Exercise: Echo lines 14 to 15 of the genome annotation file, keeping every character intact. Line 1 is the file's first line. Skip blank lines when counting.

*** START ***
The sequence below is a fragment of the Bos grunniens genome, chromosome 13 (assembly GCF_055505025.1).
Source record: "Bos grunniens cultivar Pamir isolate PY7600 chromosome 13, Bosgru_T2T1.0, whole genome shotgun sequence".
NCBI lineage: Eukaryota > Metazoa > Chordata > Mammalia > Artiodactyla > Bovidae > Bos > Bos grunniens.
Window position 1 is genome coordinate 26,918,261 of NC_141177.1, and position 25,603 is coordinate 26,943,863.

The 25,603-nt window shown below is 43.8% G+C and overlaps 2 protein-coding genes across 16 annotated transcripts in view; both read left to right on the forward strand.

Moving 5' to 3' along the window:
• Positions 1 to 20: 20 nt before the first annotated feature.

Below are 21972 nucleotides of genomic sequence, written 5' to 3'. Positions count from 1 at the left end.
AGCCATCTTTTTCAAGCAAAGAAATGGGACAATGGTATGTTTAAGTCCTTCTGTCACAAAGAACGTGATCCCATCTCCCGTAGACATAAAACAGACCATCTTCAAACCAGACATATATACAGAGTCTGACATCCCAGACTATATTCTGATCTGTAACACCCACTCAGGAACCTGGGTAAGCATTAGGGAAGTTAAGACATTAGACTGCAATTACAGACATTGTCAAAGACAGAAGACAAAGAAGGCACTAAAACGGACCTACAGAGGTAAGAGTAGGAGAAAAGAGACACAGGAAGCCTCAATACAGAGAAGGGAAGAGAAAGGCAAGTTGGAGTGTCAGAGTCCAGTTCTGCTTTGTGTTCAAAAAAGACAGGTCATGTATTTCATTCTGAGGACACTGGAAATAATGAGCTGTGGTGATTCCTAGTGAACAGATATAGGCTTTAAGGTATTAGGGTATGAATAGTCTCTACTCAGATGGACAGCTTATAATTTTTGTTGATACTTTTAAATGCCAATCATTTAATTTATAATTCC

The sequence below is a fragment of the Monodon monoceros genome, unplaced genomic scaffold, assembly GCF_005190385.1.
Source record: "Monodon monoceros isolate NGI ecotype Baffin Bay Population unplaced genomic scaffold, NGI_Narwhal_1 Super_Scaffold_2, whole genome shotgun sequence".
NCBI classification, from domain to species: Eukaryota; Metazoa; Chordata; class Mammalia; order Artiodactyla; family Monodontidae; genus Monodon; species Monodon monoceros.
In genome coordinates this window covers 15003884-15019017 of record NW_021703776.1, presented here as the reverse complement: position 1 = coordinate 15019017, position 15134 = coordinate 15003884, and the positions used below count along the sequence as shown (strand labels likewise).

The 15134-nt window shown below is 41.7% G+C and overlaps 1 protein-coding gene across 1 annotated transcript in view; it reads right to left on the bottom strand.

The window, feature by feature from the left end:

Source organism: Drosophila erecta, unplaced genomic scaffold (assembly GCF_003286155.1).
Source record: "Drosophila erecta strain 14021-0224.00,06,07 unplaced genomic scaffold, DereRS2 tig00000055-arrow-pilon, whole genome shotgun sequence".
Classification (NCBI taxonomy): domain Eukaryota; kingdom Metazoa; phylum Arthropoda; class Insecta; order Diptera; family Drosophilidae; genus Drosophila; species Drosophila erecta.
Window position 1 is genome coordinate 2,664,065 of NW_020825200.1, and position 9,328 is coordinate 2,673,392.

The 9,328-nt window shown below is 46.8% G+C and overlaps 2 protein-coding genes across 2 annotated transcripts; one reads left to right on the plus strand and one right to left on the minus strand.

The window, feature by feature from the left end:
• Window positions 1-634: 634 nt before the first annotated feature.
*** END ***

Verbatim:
The 15134-nt window shown below is 41.7% G+C and overlaps 1 protein-coding gene across 1 annotated transcript in view; it reads right to left on the bottom strand.

The window, feature by feature from the left end: